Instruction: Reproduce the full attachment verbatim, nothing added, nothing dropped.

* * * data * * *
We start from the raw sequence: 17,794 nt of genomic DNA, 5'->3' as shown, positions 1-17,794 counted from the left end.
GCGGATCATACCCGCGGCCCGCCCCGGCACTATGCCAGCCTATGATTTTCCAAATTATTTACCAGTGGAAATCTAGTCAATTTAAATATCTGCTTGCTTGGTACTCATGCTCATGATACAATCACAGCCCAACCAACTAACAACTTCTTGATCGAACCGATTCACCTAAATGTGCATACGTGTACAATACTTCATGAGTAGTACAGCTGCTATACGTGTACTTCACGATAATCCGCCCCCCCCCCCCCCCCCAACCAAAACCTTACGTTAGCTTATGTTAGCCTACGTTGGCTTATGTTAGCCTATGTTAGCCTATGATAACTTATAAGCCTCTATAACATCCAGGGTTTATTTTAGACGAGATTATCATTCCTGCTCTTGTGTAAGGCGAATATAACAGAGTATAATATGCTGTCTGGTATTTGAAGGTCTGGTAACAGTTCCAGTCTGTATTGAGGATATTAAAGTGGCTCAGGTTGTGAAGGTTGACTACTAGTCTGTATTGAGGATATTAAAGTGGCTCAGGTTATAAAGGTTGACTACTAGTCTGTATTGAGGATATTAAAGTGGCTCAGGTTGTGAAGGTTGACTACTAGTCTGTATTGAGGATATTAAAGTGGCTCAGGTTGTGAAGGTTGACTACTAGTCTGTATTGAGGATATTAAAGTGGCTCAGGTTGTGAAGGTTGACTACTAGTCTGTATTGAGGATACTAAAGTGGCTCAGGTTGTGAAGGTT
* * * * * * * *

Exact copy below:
We start from the raw sequence: 17,794 nt of genomic DNA, 5'->3' as shown, positions 1-17,794 counted from the left end.
GCGGATCATACCCGCGGCCCGCCCCGGCACTATGCCAGCCTATGATTTTCCAAATTATTTACCAGTGGAAATCTAGTCAATTTAAATATCTGCTTGCTTGGTACTCATGCTCATGATACAATCACAGCCCAACCAACTAACAACTTCTTGATCGAACCGATTCACCTAAATGTGCATACGTGTACAATACTTCATGAGTAGTACAGCTGCTATACGTGTACTTCACGATAATCCGCCCCCCCCCCCCCCCCCAACCAAAACCTTACGTTAGCTTATGTTAGCCTACGTTGGCTTATGTTAGCCTATGTTAGCCTATGATAACTTATAAGCCTCTATAACATCCAGGGTTTATTTTAGACGAGATTATCATTCCTGCTCTTGTGTAAGGCGAATATAACAGAGTATAATATGCTGTCTGGTATTTGAAGGTCTGGTAACAGTTCCAGTCTGTATTGAGGATATTAAAGTGGCTCAGGTTGTGAAGGTTGACTACTAGTCTGTATTGAGGATATTAAAGTGGCTCAGGTTATAAAGGTTGACTACTAGTCTGTATTGAGGATATTAAAGTGGCTCAGGTTGTGAAGGTTGACTACTAGTCTGTATTGAGGATATTAAAGTGGCTCAGGTTGTGAAGGTTGACTACTAGTCTGTATTGAGGATATTAAAGTGGCTCAGGTTGTGAAGGTTGACTACTAGTCTGTATTGAGGATACTAAAGTGGCTCAGGTTGTGAAGGTT